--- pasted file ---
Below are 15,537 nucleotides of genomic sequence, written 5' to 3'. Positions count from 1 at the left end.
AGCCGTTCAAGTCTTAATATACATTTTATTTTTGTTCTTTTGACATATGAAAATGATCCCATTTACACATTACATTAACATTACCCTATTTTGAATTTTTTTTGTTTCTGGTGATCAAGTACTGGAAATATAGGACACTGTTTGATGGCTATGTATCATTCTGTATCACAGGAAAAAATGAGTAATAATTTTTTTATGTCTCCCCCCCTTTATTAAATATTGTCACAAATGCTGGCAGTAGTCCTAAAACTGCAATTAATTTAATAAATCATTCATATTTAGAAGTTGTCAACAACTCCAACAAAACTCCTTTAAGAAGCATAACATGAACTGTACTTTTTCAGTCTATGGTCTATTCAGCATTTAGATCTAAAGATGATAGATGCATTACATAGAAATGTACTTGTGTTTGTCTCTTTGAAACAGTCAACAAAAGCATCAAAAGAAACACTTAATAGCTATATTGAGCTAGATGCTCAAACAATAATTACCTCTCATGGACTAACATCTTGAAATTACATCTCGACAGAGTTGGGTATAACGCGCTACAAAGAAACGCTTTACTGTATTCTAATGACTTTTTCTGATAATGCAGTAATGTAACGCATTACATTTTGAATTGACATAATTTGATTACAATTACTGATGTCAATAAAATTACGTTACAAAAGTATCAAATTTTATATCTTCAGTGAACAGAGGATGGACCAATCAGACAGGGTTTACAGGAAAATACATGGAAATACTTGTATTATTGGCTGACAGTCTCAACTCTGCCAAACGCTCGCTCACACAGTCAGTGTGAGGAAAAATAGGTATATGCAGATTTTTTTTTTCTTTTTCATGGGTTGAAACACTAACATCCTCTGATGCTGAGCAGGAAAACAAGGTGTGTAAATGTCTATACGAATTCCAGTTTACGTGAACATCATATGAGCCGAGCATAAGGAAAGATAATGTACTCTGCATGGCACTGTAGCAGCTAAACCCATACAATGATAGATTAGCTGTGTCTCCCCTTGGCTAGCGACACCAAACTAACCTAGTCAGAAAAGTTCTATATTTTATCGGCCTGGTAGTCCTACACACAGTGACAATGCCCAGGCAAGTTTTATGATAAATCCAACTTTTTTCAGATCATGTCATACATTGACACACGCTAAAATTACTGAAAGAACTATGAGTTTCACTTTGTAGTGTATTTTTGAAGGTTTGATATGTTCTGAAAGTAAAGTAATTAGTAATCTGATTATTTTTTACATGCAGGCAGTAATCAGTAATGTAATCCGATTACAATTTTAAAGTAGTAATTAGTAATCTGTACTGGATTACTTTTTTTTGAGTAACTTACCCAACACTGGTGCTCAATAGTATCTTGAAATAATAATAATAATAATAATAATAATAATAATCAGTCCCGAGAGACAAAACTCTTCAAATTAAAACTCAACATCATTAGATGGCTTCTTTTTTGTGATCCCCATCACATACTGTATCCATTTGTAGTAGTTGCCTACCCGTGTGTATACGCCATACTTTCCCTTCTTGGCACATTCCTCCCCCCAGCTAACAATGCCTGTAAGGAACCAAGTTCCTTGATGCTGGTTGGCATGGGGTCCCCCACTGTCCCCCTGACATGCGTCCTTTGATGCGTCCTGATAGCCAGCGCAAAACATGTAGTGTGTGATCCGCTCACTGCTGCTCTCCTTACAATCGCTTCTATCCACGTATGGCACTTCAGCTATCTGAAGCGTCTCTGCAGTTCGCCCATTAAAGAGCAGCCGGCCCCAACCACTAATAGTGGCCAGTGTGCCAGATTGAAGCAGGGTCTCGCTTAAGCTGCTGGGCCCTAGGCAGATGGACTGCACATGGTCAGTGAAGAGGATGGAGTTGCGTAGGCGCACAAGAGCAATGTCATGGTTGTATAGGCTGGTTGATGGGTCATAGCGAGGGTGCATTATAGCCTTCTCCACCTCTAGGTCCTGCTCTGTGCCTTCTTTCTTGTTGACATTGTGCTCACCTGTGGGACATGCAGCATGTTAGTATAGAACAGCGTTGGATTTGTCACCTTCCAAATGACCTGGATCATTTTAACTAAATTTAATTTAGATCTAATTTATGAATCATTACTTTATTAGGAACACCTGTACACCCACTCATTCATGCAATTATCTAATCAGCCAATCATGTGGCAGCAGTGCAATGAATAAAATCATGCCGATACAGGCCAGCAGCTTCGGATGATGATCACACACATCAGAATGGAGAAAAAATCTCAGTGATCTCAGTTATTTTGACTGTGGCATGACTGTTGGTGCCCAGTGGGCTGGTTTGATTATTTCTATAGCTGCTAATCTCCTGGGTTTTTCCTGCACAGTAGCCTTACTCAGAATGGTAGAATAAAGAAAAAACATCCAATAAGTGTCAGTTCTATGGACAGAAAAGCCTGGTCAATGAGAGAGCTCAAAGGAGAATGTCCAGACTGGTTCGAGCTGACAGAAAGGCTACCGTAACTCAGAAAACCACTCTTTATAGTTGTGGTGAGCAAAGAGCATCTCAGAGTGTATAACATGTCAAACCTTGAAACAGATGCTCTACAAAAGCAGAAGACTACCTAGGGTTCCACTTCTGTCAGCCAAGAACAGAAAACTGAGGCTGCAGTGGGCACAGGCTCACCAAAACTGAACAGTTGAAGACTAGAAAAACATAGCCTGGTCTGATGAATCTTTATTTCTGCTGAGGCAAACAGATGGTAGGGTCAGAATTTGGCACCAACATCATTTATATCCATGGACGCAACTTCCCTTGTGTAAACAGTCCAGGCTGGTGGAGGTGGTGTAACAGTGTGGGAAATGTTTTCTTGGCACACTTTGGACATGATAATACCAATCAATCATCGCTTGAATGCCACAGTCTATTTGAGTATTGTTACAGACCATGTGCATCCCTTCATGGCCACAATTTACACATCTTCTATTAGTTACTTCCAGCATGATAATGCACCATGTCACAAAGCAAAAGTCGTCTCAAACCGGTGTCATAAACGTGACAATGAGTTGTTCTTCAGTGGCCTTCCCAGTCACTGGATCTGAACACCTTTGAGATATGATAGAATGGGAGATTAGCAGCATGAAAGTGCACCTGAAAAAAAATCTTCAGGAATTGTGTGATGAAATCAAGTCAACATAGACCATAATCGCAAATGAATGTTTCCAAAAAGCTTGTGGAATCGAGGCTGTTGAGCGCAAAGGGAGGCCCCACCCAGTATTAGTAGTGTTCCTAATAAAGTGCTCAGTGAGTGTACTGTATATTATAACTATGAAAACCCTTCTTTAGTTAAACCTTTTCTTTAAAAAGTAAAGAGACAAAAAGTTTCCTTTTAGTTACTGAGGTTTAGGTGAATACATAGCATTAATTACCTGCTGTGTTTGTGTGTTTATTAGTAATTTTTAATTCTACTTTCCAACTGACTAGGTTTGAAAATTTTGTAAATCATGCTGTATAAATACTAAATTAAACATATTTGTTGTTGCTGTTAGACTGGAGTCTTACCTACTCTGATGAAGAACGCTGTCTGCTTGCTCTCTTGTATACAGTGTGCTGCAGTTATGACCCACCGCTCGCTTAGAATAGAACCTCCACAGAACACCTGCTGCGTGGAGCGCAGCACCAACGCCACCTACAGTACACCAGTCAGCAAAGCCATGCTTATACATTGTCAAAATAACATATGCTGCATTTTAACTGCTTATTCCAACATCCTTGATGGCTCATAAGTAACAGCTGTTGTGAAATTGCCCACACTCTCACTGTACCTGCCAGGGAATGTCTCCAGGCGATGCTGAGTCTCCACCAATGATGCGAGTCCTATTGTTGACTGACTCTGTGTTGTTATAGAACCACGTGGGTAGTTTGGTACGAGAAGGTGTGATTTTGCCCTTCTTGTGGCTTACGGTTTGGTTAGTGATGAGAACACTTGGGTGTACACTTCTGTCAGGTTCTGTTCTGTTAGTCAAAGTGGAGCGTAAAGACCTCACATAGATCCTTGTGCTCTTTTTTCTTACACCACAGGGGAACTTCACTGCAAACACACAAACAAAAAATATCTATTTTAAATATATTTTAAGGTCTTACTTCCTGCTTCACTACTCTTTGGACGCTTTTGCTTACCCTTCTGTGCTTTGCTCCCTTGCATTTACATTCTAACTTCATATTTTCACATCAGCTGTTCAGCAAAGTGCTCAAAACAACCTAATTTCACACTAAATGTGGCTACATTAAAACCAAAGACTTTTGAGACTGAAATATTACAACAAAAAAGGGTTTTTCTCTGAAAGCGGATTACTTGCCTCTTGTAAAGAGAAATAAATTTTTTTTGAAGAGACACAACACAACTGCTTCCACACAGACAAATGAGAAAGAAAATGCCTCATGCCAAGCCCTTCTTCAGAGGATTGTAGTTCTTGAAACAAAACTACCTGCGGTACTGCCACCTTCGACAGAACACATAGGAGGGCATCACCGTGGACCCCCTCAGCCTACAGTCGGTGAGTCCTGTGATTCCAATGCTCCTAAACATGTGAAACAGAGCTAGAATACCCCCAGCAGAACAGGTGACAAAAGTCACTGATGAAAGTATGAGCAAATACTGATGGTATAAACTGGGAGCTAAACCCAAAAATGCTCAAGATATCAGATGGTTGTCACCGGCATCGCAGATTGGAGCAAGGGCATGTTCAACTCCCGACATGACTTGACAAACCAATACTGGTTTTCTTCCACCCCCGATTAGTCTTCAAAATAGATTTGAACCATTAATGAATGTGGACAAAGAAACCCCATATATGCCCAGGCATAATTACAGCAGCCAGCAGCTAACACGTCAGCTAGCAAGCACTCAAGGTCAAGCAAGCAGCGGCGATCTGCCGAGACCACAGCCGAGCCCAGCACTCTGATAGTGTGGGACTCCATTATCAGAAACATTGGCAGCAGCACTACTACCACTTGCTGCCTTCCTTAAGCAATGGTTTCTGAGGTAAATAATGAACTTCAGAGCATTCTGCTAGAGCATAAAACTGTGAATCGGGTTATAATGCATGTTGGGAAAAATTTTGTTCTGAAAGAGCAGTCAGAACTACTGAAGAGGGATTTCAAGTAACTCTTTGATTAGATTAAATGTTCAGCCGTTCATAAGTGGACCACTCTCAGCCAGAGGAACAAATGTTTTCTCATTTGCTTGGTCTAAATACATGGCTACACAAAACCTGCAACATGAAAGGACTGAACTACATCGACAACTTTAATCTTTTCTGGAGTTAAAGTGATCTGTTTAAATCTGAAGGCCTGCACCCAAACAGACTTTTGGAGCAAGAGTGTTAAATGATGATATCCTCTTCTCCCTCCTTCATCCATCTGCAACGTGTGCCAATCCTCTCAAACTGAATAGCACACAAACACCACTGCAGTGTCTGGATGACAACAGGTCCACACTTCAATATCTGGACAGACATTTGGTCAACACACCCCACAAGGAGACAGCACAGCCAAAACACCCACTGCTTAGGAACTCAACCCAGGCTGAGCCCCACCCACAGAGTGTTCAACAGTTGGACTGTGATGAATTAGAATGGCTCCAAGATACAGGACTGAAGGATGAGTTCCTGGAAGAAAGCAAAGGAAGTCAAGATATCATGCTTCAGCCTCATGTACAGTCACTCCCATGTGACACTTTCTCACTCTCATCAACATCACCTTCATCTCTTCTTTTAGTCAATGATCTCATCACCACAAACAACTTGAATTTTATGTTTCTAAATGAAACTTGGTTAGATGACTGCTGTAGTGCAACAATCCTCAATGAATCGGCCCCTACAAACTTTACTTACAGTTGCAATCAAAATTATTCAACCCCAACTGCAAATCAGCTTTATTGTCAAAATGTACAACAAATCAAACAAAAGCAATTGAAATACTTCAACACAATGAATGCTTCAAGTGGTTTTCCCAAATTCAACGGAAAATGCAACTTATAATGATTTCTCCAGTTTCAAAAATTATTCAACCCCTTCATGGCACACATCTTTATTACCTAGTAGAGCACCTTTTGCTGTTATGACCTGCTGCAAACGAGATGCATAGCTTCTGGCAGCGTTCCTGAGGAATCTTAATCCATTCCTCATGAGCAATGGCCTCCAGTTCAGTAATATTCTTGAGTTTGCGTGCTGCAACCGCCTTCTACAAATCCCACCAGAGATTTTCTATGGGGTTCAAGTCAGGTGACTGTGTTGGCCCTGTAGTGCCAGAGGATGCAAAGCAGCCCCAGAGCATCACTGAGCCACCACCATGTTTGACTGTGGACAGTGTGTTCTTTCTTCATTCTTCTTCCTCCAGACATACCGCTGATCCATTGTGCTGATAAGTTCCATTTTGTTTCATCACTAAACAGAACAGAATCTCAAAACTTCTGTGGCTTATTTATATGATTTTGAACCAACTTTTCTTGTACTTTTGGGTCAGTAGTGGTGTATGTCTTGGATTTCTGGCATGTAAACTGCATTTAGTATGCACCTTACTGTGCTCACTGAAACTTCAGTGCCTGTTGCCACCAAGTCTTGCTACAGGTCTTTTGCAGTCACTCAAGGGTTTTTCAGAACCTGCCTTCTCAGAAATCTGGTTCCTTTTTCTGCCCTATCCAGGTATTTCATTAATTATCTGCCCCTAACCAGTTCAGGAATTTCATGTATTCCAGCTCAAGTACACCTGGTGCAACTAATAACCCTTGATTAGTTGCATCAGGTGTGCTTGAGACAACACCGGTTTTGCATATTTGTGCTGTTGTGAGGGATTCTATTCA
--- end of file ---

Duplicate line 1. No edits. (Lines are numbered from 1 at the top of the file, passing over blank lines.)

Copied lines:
Below are 15,537 nucleotides of genomic sequence, written 5' to 3'. Positions count from 1 at the left end.